Olympics ratings slump forces NBC to haggle with advertisers

Since the opening ceremony of the Olympics last week, NBC has been busy negotiating with anxious advertisers, offering ways to make up for the Games’ steep drop in viewers, people familiar with the matter say.

Haggling over “make-goods” isn’t unusual in TV. But the discussions show that NBC’s ambitious Olympics effort from Tokyo is drawing a smaller audience than the broadcaster or advertisers expected. With the coverage at its halfway point, average nightly viewership through Tuesday was down 42% from the 2016 Summer Games across all of NBC’s outlets.

A decline through the second week threatens to eat into the revenue that NBCUniversal counts on to cover expenses and turn a profit from the games. The company, part of Comcast Corp., sold more than $1.25 billion in commercials for this year’s Olympics, a record. It’s paying about $1.1 billion for the broadcast rights.

“It’s disappointing to see how far the viewership is off from five years ago but it’s not entirely surprising,” said Dave Campanelli, chief investment officer at the ad buying company Horizon Media.

The decline from the 2016 Games in Rio de Janeiro partly reflects the long-running drop in traditional TV audiences, which have been lured away by streaming. And while sports ratings have bounced back this year from 2020, many events are down from pre-pandemic levels.

But NBC has faced other challenges in attracting Olympics viewers this year, from empty stadiums caused by pandemic restrictions, to Tokyo’s 13-hour time difference with the U.S. East Coast, to high-profile athletes dropping out of the competition.

On July 27, NBC faced a fresh setback when gymnast Simone Biles, the biggest star of Team USA, withdrew from the competition, citing mental stress. The well-known tennis star Naomi Osaka lost in an early round. Some athletes withdrew before the games after receiving positive COVID-19 tests.

Meanwhile, some fans have said on social media they are confused about where to find the programming, which airs across two broadcast channels, six cable channels and multiple digital platforms.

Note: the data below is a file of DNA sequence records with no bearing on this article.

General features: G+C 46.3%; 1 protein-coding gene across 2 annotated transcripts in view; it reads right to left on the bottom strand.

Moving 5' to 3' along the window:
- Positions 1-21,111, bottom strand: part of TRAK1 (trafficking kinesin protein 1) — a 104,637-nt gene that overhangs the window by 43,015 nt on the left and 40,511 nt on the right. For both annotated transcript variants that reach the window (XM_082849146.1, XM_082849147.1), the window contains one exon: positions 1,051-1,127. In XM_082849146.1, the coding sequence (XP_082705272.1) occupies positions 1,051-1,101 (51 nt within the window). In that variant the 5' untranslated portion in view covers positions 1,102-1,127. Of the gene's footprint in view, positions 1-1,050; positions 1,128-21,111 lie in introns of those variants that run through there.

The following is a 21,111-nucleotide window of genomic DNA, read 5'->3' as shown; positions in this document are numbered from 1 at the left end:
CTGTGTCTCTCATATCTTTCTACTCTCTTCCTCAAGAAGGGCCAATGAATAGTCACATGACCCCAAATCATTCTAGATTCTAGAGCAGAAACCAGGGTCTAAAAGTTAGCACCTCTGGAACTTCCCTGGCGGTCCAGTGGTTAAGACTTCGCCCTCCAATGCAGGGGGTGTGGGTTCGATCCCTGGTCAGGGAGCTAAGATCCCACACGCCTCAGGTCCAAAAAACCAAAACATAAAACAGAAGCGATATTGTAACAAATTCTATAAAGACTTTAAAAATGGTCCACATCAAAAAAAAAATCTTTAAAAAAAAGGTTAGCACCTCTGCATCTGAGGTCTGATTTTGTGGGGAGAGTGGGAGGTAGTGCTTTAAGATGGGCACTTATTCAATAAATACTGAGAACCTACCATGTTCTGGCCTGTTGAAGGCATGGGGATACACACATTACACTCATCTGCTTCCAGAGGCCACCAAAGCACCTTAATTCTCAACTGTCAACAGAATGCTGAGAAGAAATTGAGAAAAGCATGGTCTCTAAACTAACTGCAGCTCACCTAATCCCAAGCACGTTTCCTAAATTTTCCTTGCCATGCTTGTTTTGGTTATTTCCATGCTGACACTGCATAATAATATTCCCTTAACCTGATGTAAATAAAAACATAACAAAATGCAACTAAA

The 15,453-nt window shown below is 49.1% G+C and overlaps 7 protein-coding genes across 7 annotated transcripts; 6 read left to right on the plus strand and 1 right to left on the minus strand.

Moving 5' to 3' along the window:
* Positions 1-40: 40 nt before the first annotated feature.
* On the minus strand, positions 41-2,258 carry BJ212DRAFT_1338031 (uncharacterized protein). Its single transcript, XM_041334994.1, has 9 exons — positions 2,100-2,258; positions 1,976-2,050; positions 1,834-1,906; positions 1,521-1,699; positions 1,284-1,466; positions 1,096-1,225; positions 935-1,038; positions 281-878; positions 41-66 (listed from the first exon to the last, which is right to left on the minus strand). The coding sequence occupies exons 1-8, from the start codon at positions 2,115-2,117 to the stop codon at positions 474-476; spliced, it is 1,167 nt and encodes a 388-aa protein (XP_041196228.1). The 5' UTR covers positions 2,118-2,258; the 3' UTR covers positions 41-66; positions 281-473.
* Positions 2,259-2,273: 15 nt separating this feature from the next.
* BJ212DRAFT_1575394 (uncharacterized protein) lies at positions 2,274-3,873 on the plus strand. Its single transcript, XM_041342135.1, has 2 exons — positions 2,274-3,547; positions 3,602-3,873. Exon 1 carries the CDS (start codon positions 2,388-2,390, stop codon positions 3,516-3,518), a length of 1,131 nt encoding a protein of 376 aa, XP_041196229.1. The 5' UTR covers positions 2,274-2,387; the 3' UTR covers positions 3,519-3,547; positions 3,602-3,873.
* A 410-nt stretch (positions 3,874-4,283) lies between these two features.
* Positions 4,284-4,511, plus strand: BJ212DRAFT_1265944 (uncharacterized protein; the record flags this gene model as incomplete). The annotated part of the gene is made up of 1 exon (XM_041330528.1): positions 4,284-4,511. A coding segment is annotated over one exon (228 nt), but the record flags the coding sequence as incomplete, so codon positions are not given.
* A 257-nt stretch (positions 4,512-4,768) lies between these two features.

While the ratings are down from 2016, what matters most to advertisers is what NBC promised them. Ad deals are based on either the number of viewers or “brand lift,” a term for how audiences perceive a brand compared with competitors. Each deal with advertisers is different.

“We know our platform will deliver for advertisers in delivery and impact,” Mark Marshall, NBCUniversal’s president of advertising and partnerships, said in a statement. “Our teams are speaking to our partners every single day to ensure we help them achieve their goals throughout the games.”

Networks plan for the possibility of make-goods. NBC set aside extra advertising inventory before the Olympics began in case ratings were lower than expected and the company was forced to give sponsors additional commercial time to meet its obligations.

But that also means NBC misses out on the revenue those extra minutes might have generated if the ratings were strong and advertisers wanted to reach more viewers.

“Does it impact the amount of revenue NBC can generate? Almost certainly,” said Brian Wieser, global president of business intelligence at GroupM, an arm of the big advertising company WPP PLC.

But a steep decline in ratings from the last Summer Olympics doesn’t necessarily mean NBC’s broadcast is a bust. In 2016, the ratings fell 9% and NBC still turned a $250 million profit from the games, a record.

In a call with investors Thursday, NBCUniversal Chief Executive Officer Jeff Shell said he expects to turn a profit from the games.

“So net-net, with all of this bad luck, we’re going to be profitable on the Olympics, which we’re very happy with, and we’re very happy with the product,” Shell said.

And NBCUniversal has other metrics of success besides TV viewers. The Olympics are also on Peacock, its year-old streaming service.

The company hasn’t yet said how many people signed up for Peacock since the games began. But overall streaming minutes on Peacock and other digital platforms are up 24% from 2016 through Sunday. On July 28, Peacock was in the Top 10 on Apple’s chart of most popular free apps.

The network still has time to make up for the early ratings decline. The Olympics run until Aug. 8.

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